Three decades out of office but still dabbling in GOP politics at 90 years old, former Gov. Al Quie boasts a family political lineage that reaches back to the very founding of the Republican Party.

Quie's grandfather, born Halbord Kvi in Norway in 1835, emigrated in 1854 to what four years later would become the state of Minnesota. Soon he would come to admire the Illinois politician who in 1860 was elected the country's first Republican president.

"He was a supporter of Lincoln, and he enlisted in the Civil War when it started because he wanted to eliminate slavery," Quie recalled last week, a few days after he issued the second of two endorsements in the contested Republican primaries for governor and U.S. senator.

Quie, who grew up on a farm in Rice County, was governor of Minnesota from 1979 to 1983. That followed nearly two decades as a congressman representing southern Minnesota. He has been out of elected office since 1982, after a tumultuous term largely defined by a severe state budget crisis.

In the last two weeks, Quie has endorsed Marty Sei­fert in the four-way Republican primary for governor. In the U.S. Senate race, he's backing underdog candidate Jim Abeler in his bid against GOP-endorsed Mike McFadden. The winner takes on Al Franken. Republicans will pick their candidates in the Aug. 12 primary.

Quie said he's backing Abeler because of the expertise in health care policy he's demonstrated as a state representative. He said he signed on with Seifert because the former House minority leader shares his opposition to the Republican Party's recent practice of endorsing judicial candidates.

In 2010, the state Republican Party's Central Committee barred Quie and other party elders, including former Gov. Arne Carlson and former U.S. Sen. Dave Durenberger, from participating in party activities for two years because they endorsed Independence Party candidate Tom Horner for governor over Tom Emmer, the GOP candidate.

"I am a Republican. They can't kick me out," Quie said.

Quie makes clear he thinks little of DFL Gov. Mark Dayton's first term, but added he'll be tough to beat. "He's endeared himself to a lot of people," Quie said.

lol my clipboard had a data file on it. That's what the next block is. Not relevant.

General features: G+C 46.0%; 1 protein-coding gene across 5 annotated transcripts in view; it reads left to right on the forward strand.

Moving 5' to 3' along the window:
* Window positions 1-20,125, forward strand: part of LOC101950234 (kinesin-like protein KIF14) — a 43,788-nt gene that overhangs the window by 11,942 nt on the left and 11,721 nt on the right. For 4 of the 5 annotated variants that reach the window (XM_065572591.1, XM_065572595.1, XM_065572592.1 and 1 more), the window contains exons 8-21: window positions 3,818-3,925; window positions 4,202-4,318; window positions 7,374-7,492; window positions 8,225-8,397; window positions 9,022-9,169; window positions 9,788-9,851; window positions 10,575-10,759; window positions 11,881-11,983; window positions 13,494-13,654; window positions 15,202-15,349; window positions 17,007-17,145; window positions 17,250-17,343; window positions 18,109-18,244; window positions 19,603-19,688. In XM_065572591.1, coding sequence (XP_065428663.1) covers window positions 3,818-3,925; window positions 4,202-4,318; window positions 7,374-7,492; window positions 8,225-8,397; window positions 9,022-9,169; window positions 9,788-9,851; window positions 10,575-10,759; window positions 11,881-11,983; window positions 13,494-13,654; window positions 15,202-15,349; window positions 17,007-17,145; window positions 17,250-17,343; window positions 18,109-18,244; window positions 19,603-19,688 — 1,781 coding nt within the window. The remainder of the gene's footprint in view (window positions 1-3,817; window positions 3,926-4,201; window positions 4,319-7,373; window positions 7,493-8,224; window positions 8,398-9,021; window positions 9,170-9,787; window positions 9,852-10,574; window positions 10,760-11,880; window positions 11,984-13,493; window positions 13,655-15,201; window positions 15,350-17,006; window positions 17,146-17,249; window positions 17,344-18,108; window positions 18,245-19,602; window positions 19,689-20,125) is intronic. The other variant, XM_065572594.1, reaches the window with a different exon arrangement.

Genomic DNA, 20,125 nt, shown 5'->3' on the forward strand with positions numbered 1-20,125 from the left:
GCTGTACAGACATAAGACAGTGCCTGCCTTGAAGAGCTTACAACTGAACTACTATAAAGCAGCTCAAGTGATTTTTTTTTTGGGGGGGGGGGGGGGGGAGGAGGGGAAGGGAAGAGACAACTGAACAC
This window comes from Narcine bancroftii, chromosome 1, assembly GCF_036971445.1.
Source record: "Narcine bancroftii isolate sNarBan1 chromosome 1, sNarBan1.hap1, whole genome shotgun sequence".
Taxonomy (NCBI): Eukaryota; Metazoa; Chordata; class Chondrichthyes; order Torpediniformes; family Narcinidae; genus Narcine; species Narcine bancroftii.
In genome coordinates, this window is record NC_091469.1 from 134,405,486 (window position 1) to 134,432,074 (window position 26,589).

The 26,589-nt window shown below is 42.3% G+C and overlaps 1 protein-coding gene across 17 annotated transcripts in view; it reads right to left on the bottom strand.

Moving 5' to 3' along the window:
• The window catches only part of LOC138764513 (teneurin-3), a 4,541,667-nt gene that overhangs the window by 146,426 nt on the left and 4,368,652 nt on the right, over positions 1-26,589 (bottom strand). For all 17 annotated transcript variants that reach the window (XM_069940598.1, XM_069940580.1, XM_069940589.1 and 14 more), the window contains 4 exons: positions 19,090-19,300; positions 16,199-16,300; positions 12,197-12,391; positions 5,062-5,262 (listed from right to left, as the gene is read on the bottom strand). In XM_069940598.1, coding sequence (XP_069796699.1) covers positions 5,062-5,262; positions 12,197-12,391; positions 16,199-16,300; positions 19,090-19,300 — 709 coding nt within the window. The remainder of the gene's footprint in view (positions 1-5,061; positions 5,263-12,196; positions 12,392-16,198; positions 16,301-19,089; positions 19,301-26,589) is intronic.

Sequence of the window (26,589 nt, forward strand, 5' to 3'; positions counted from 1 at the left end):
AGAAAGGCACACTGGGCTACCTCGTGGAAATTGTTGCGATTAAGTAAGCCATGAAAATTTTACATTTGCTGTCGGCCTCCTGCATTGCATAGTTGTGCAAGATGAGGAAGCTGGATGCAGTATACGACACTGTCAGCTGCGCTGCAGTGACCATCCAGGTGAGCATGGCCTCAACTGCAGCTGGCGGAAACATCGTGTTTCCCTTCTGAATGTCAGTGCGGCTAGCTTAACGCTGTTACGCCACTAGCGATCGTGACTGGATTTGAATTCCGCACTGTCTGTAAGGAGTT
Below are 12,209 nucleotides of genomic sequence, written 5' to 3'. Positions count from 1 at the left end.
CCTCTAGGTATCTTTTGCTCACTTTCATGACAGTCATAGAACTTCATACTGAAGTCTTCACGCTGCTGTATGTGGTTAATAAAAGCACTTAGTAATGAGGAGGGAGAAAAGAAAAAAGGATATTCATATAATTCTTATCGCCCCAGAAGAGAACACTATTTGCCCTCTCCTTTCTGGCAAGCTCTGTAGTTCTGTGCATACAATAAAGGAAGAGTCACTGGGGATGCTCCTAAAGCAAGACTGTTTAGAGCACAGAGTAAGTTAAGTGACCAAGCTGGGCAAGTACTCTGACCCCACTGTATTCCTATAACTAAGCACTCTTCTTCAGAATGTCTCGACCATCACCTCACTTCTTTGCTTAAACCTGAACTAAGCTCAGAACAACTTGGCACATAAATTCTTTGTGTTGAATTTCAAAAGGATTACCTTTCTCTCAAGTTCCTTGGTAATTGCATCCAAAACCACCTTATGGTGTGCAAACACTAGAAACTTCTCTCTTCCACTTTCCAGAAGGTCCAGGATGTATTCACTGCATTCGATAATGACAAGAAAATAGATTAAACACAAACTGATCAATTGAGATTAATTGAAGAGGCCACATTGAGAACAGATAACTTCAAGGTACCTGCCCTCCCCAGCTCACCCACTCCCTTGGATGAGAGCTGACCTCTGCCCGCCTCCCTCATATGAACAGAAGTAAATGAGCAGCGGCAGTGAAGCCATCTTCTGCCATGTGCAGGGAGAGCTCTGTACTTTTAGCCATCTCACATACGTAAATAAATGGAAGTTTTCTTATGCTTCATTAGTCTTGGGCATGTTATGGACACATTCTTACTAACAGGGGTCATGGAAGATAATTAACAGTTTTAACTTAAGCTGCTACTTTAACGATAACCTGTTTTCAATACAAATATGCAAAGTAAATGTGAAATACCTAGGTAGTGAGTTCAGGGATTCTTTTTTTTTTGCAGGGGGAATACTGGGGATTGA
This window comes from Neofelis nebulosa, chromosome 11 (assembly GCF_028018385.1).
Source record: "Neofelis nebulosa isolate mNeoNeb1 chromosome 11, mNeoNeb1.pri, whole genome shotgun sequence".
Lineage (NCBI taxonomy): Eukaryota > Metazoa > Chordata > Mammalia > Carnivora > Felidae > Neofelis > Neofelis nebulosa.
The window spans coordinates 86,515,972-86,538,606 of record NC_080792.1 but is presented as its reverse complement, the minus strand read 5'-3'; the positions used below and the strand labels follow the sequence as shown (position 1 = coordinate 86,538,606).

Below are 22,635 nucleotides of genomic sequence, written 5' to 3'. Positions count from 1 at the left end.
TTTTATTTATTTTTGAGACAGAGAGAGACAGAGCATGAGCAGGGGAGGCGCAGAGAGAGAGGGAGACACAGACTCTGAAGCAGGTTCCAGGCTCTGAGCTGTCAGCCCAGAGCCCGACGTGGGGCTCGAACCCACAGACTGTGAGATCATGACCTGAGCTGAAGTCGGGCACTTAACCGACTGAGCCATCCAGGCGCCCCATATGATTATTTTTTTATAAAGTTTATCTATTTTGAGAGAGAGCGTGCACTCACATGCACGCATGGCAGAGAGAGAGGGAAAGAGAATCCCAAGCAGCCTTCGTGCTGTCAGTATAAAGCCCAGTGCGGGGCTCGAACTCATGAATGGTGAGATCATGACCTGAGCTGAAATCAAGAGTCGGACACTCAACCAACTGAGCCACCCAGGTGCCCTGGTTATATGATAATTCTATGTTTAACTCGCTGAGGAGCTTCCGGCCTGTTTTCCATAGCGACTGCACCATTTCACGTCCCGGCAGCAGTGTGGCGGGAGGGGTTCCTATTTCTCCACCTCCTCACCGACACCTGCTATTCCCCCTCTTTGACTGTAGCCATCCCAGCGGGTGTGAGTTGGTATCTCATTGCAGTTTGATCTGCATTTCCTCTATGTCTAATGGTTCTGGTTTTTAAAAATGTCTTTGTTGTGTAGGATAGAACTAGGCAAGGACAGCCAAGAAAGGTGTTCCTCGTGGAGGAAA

Despite his continued interest in politics, Quie said that this year he's had to curtail his longtime practice of attending local, regional and state party caucuses and conventions because he's caring for his wife, Gretchen, who has Parkinson's disease. The two have recently relocated from their longtime home in Minnetonka to a Presbyterian Homes senior living facility in Wayzata.

"You don't have to be a Presbyterian to live there," deadpanned Quie, a lifelong Lutheran.

In recent years, Quie publicly severed his longtime allegiance to the Evangelical Lutheran Church in America over the denomination's growing support for gay marriage. Still, he said he harbors no resentment toward Minnesota's recent move to let gay couples wed.

"The democratic process spoke," he said.

A veteran of the U.S. House who served there from 1958 to 1979, Quie said he believes the current Congress deserves its rotten reputation.

"They work from Tuesday to Thursday," Quie said. "When I was there, we got one trip home and back again in a year. Now they go home and back again every weekend, and the taxpayers pay for it. The members barely meet each other, they have no working relationships."

Quie said he has never regretted not running for a second term as governor.

"It's the best decision I ever made," he said, recalling that it freed him up politically to craft an alliance with Roger Moe, the legendary DFL Senate majority leader, to resolve the state's budget problems.

A lifelong lover of horses who still rides occasionally, Quie said he still feels healthy and energetic.

"My goal is to be riding horse when I'm 100 years old," he said.

Patrick Condon • 651-925-5049